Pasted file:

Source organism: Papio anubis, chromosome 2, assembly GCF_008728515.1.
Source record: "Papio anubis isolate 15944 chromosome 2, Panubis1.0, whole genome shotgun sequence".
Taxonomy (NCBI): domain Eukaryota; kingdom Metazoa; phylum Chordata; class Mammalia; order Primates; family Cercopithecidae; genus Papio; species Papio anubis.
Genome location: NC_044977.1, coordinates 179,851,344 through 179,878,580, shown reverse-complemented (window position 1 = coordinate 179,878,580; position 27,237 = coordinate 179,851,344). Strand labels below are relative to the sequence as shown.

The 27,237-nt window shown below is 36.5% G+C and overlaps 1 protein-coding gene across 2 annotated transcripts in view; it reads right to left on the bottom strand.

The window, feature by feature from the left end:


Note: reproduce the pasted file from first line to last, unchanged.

Source organism: Papio anubis, chromosome 2, assembly GCF_008728515.1.
Source record: "Papio anubis isolate 15944 chromosome 2, Panubis1.0, whole genome shotgun sequence".
Taxonomy (NCBI): domain Eukaryota; kingdom Metazoa; phylum Chordata; class Mammalia; order Primates; family Cercopithecidae; genus Papio; species Papio anubis.
Genome location: NC_044977.1, coordinates 179,851,344 through 179,878,580, shown reverse-complemented (window position 1 = coordinate 179,878,580; position 27,237 = coordinate 179,851,344). Strand labels below are relative to the sequence as shown.

The 27,237-nt window shown below is 36.5% G+C and overlaps 1 protein-coding gene across 2 annotated transcripts in view; it reads right to left on the bottom strand.

The window, feature by feature from the left end: